Big cat’s fastest-ever coupé is sure to put up a real fight.
WITH a new owner, a class-leading executive model in the shape of the XF and the kind of badge heritage Nissan can only dream of, Jaguar is on a roll.
The standard XK is a great all-rounder, and was crowned Car of the Year in Auto Express’s New Car Honours 2006. But its focus is more on comfort than out and out performance. The supercharged XKR model turns up the heat a little, and now the limited-edition XKR-S has become the red-hot flagship of the range.
Only 200 are being built, all for sale exclusively in Europe, with 50 destined for the UK. Each is finished in metallic black, and has unique 20-inch alloys, a revised splitter, side sill extensions, a larger boot spoiler and a rear diffuser.
The changes aim to give the XK more aggression, and as many of the extras are in a contrasting colour to the black paint, it works. But whether it’s more attractive than the standard car is debatable.
Ordinarily, the XKR-S would draw crowds wherever it went – but when in convoy with the GT-R and R8, it passed virtually unnoticed. The changes aren’t as subtle inside, with XKR-S branding on the kick plates, dials and mats. Soft fabric rooflining and piano black veneer trim add a luxurious air.
The cabin is well laid out, modern and very comfortable. It feels more special than the GT-R’s, but isn’t as exciting to sit in as the low-slung R8.
However, the Jag is more practical than the Audi. While the rear seats are tiny, they’re useful for storage and the big 300-litre boot has a hatch tailgate.
But in this company, it’s the driving experience that counts. The S rides 10mm lower than the XKR, and has reworked springs, dampers and anti-roll bars. The CATS active suspension system has been retuned, while the steering gets a faster ratio. It all seems promising, and the polished handling and comfortable ride that make the XK great can still be felt. But it doesn’t represent a huge leap forward, and is outclassed here.
While the new Alcon brakes are stronger and the reworked ECU means an increased top speed, the power output is unaltered. Acceleration is effortless, and few drivers will want more pace – the XKR-S covers 0-60mph in 4.6 seconds and has superb in-gear punch – yet traction isn’t as good as in its 4WD rivals. Push the Jaguar on a twisty road and its limitations are clear.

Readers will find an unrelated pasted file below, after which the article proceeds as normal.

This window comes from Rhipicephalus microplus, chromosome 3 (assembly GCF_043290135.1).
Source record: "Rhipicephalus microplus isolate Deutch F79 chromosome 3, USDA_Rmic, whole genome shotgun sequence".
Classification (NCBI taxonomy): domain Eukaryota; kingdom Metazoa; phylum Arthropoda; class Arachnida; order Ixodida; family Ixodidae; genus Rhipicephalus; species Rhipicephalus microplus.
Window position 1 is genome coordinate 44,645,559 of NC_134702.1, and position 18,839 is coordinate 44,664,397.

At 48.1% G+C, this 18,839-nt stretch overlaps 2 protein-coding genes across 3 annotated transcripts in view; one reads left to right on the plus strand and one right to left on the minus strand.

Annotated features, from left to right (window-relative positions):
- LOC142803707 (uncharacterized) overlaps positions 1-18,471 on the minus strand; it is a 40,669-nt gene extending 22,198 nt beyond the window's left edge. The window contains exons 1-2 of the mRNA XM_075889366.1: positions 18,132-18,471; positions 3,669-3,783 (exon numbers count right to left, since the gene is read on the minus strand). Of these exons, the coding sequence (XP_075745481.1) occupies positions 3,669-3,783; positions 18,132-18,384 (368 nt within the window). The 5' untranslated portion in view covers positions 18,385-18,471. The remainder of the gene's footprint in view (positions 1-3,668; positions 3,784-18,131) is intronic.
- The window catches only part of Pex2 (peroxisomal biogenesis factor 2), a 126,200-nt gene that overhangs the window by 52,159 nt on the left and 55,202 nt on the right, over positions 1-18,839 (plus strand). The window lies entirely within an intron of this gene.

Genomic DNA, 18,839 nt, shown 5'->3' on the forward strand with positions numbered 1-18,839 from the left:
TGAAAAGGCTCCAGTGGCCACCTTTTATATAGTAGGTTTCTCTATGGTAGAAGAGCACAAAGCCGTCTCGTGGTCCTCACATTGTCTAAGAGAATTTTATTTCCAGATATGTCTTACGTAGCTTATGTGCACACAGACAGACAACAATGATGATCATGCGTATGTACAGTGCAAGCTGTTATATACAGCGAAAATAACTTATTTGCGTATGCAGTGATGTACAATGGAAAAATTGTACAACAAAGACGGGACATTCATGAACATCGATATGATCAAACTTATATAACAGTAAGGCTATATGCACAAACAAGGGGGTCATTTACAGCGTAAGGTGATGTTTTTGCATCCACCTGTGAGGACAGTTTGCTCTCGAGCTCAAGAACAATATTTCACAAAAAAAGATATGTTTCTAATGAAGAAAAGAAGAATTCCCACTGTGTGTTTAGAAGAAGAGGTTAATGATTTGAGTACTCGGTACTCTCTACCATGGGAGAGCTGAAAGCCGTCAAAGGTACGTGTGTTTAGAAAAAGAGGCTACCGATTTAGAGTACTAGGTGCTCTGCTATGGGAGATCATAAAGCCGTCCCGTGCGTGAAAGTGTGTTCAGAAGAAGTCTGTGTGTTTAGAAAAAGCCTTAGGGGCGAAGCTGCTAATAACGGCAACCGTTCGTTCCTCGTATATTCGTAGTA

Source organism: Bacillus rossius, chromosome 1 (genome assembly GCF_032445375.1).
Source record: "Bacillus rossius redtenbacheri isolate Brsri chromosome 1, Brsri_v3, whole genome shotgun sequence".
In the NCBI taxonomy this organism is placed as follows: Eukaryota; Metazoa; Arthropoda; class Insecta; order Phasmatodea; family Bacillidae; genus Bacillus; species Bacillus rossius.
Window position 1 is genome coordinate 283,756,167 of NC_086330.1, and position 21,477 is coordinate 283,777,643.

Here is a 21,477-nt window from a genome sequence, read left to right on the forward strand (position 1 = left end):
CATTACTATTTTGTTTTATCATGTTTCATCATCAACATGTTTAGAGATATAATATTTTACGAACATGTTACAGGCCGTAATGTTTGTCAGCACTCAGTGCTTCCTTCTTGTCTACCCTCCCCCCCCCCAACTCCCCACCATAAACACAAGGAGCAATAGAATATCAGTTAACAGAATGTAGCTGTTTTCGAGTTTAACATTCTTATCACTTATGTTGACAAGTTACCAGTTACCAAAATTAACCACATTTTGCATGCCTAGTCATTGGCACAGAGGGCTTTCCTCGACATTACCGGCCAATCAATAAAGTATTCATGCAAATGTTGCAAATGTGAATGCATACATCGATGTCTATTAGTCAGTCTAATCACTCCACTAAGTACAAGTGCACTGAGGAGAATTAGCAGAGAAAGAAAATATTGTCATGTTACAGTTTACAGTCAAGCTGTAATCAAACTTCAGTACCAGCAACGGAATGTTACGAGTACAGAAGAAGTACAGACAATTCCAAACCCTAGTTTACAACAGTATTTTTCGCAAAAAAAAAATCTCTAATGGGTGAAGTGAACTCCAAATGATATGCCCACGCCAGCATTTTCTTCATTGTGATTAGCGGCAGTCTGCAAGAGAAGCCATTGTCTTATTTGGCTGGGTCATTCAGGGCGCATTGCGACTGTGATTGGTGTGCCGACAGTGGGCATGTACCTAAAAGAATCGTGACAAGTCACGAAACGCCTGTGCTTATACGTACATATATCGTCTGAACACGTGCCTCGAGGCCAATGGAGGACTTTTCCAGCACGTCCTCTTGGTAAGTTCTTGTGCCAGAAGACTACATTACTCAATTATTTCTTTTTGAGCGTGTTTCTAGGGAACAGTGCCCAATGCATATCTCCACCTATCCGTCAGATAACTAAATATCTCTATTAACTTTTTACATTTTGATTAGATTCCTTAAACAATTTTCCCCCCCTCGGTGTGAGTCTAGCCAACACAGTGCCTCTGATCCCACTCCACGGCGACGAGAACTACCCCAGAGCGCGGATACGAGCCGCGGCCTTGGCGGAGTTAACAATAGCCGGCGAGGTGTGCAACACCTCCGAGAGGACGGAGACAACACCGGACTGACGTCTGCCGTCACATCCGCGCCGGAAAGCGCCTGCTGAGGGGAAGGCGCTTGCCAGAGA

As with Jag’s standard coupés, the XKR-S is a fantastic grand tourer. But it costs £9,000 more than the XKR – and we’re not sure whether it’s worth it!
Chart position: 3
WHY: Fastest-ever Jag coupé features a sleek bodykit, and blends thrilling pace with great long-distance cruising ability.
FINANCIALLY, the new top-of-the-range Jag is rather difficult to justify (see our verdict, left). But in this company, its running costs are far from disgraceful. It was the most economical choice of our three supercars, returning 18.4mpg during its time with us. As the XKR-S has a much more relaxed nature than its competitors in this test, owners are likely to drive it less frantically, leading to further mpg gains. Insurance is particularly expensive, however – even with a tracker security system fitted, a year’s cover will set you back £1,231.
In this review
- 1IntroductionAt last, Nissan’s reborn GT-R has landed on British shores. We put it up against key rivals from Jaguar and Audi to see just how good it is.
- 21st Nissan GT-R Premium EditionIt’s been years in the making. But has supercar been worth the wait?
- 32nd Audi R8One of the world’s most desirable cars is still a strong contender.
- 43rd Jaguar XKR-S - currently readingBig cat’s fastest-ever coupé is sure to put up a real fight.
- 5Facts and figures